Jeff has been playing music since taking up the trumpet in middle school.  Highlights of his four years in the high school marching band include a stint on tuba and meeting his wife.  Jeff also began playing guitar in high school.  When Jeff’s children were younger, neighbor Frank Hamilton recommended the ukulele for them.  The kids didn’t learn the instrument, but Jeff did.  The ukulele led to banjo and then a return to guitar.  Over the years, Jeff has spent countless hours sharing music with school-aged children and adult peers.

Jeff approaches music lessons as a collaboration between teacher and student. By nurturing a rapport with his students, he can shape his classes to satisfy the individual tastes and goals of everyone in the group. In his class you’ll develop not just as an instrumentalist, but as a musician; learning by ear will give you the both the ability to play the songs you’ll learn from Jeff, but the capacity to play along with songs you don’t know!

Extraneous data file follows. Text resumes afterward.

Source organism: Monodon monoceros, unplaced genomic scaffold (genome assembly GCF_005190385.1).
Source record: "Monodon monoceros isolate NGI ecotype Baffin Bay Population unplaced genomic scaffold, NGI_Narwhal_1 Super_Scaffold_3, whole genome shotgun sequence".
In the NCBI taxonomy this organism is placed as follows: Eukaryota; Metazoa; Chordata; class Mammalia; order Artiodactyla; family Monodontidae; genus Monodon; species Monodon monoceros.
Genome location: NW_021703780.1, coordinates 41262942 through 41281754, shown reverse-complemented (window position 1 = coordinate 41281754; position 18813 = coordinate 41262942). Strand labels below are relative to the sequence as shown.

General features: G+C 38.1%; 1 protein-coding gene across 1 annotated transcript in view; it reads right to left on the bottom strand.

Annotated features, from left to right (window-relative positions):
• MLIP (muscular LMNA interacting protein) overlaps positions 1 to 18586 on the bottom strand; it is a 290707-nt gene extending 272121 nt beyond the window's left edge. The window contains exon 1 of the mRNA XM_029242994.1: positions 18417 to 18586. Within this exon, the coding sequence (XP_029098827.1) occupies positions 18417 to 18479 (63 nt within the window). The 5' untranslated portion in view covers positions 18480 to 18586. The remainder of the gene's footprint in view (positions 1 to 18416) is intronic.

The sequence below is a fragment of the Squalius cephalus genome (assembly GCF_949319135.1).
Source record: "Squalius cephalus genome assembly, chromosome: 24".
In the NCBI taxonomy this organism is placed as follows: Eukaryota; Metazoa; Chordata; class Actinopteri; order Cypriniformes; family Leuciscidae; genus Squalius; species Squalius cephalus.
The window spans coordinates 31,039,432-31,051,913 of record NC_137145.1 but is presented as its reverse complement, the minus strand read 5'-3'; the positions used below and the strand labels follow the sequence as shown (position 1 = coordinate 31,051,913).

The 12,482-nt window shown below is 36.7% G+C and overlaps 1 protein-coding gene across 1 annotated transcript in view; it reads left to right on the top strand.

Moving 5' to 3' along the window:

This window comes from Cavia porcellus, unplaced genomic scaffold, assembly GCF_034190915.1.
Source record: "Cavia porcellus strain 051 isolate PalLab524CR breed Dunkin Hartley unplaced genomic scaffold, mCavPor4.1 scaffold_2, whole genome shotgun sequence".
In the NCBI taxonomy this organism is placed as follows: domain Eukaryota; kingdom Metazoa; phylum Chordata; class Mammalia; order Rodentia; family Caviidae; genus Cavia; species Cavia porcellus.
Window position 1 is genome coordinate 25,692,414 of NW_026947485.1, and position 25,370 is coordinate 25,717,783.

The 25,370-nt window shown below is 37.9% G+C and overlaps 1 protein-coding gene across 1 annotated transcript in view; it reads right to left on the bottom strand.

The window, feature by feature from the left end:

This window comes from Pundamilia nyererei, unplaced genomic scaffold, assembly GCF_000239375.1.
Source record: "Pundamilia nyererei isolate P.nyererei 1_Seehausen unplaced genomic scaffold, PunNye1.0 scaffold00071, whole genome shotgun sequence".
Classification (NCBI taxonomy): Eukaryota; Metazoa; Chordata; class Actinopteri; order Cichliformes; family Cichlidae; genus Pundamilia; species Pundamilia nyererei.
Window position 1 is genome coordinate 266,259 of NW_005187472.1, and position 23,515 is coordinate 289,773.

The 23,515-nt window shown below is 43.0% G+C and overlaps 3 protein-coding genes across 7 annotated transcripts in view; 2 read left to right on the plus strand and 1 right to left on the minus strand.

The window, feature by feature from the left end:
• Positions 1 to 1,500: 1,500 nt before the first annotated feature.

Fritz Rauschenberg

Fritz has played and taught guitar for over 40 years and has performed folk music and “songs of the heart” in halls, coffee houses and bars for about as long as a singer/songwriter. He has taught private and group lessons in local music shops. Fritz loves to kindle the light of musical passion in his students, and his warm, relaxed teaching style reflects the pleasure he takes in bringing people and new music together.

Fritz studied classical guitar and music theory with Lyster Bass (Lyster currently teaches at Maple Street Guitars in Atlanta). During that time he played in the master class seminar at Emory University.

Fritz also enjoys playing ukulele, octave mandolin, mandola and harmonica. His luthier work includes restoring and repairing acoustic stringed instruments in the violin, guitar and mandolin families.

Shelley Satonin-Hershkovits